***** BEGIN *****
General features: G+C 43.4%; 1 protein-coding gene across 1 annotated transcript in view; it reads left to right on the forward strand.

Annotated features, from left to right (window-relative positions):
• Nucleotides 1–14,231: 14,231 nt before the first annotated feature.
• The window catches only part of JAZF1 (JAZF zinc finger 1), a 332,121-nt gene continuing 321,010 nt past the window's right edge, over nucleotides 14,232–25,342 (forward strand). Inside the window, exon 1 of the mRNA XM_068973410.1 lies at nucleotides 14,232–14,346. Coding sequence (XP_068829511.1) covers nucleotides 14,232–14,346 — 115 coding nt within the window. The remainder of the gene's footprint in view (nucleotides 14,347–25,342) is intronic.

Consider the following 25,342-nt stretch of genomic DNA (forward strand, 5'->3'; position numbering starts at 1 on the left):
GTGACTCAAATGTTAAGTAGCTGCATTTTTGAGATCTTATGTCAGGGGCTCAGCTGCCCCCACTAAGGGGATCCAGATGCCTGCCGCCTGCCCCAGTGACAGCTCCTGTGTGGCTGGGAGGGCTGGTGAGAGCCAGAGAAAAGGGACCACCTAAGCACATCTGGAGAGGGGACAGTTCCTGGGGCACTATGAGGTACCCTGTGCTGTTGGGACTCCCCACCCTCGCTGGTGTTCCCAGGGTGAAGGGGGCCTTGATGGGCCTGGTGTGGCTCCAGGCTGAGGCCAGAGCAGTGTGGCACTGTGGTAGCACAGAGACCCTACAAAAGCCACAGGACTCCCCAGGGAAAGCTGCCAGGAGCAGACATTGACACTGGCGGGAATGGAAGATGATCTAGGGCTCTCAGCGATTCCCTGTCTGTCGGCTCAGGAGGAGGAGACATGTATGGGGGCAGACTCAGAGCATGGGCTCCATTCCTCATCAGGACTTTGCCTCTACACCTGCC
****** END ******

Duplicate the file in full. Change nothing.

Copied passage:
General features: G+C 43.4%; 1 protein-coding gene across 1 annotated transcript in view; it reads left to right on the forward strand.

Annotated features, from left to right (window-relative positions):
• Nucleotides 1–14,231: 14,231 nt before the first annotated feature.
• The window catches only part of JAZF1 (JAZF zinc finger 1), a 332,121-nt gene continuing 321,010 nt past the window's right edge, over nucleotides 14,232–25,342 (forward strand). Inside the window, exon 1 of the mRNA XM_068973410.1 lies at nucleotides 14,232–14,346. Coding sequence (XP_068829511.1) covers nucleotides 14,232–14,346 — 115 coding nt within the window. The remainder of the gene's footprint in view (nucleotides 14,347–25,342) is intronic.

Consider the following 25,342-nt stretch of genomic DNA (forward strand, 5'->3'; position numbering starts at 1 on the left):
GTGACTCAAATGTTAAGTAGCTGCATTTTTGAGATCTTATGTCAGGGGCTCAGCTGCCCCCACTAAGGGGATCCAGATGCCTGCCGCCTGCCCCAGTGACAGCTCCTGTGTGGCTGGGAGGGCTGGTGAGAGCCAGAGAAAAGGGACCACCTAAGCACATCTGGAGAGGGGACAGTTCCTGGGGCACTATGAGGTACCCTGTGCTGTTGGGACTCCCCACCCTCGCTGGTGTTCCCAGGGTGAAGGGGGCCTTGATGGGCCTGGTGTGGCTCCAGGCTGAGGCCAGAGCAGTGTGGCACTGTGGTAGCACAGAGACCCTACAAAAGCCACAGGACTCCCCAGGGAAAGCTGCCAGGAGCAGACATTGACACTGGCGGGAATGGAAGATGATCTAGGGCTCTCAGCGATTCCCTGTCTGTCGGCTCAGGAGGAGGAGACATGTATGGGGGCAGACTCAGAGCATGGGCTCCATTCCTCATCAGGACTTTGCCTCTACACCTGCC